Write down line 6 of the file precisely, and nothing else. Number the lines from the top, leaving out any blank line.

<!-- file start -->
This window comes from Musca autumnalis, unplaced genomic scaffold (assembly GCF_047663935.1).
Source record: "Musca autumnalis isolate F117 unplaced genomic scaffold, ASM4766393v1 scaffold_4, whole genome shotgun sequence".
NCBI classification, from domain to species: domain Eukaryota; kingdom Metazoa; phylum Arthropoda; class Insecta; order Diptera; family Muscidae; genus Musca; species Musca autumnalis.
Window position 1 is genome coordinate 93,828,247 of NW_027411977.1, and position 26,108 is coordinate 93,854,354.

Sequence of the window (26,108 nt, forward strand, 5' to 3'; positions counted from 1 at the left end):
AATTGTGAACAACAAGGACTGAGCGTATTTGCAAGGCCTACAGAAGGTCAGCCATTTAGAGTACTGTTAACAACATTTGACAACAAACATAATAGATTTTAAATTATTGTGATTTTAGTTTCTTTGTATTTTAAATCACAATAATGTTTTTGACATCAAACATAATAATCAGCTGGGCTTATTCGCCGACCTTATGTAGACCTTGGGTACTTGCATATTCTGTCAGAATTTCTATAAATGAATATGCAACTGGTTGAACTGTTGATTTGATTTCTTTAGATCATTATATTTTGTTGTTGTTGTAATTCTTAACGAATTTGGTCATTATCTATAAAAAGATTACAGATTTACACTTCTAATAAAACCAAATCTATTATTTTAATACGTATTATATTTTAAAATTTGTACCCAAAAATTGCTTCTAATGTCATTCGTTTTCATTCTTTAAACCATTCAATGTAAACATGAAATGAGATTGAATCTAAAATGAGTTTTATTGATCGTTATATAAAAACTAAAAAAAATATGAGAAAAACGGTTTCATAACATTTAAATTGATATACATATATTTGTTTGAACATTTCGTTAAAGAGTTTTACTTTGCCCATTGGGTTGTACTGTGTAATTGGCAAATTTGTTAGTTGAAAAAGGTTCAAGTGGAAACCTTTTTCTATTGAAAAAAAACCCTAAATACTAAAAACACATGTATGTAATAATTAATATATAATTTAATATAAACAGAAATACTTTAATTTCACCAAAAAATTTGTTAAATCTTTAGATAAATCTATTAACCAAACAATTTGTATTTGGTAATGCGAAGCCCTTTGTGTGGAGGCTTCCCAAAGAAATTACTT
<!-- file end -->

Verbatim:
AATTGTGAACAACAAGGACTGAGCGTATTTGCAAGGCCTACAGAAGGTCAGCCATTTAGAGTACTGTTAACAACATTTGACAACAAACATAATAGATTTTAAATTATTGTGATTTTAGTTTCTTTGTATTTTAAATCACAATAATGTTTTTGACATCAAACATAATAATCAGCTGGGCTTATTCGCCGACCTTATGTAGACCTTGGGTACTTGCATATTCTGTCAGAATTTCTATAAATGAATATGCAACTGGTTGAACTGTTGATTTGATTTCTTTAGATCATTATATTTTGTTGTTGTTGTAATTCTTAACGAATTTGGTCATTATCTATAAAAAGATTACAGATTTACACTTCTAATAAAACCAAATCTATTATTTTAATACGTATTATATTTTAAAATTTGTACCCAAAAATTGCTTCTAATGTCATTCGTTTTCATTCTTTAAACCATTCAATGTAAACATGAAATGAGATTGAATCTAAAATGAGTTTTATTGATCGTTATATAAAAACTAAAAAAAATATGAGAAAAACGGTTTCATAACATTTAAATTGATATACATATATTTGTTTGAACATTTCGTTAAAGAGTTTTACTTTGCCCATTGGGTTGTACTGTGTAATTGGCAAATTTGTTAGTTGAAAAAGGTTCAAGTGGAAACCTTTTTCTATTGAAAAAAAACCCTAAATACTAAAAACACATGTATGTAATAATTAATATATAATTTAATATAAACAGAAATACTTTAATTTCACCAAAAAATTTGTTAAATCTTTAGATAAATCTATTAACCAAACAATTTGTATTTGGTAATGCGAAGCCCTTTGTGTGGAGGCTTCCCAAAGAAATTACTT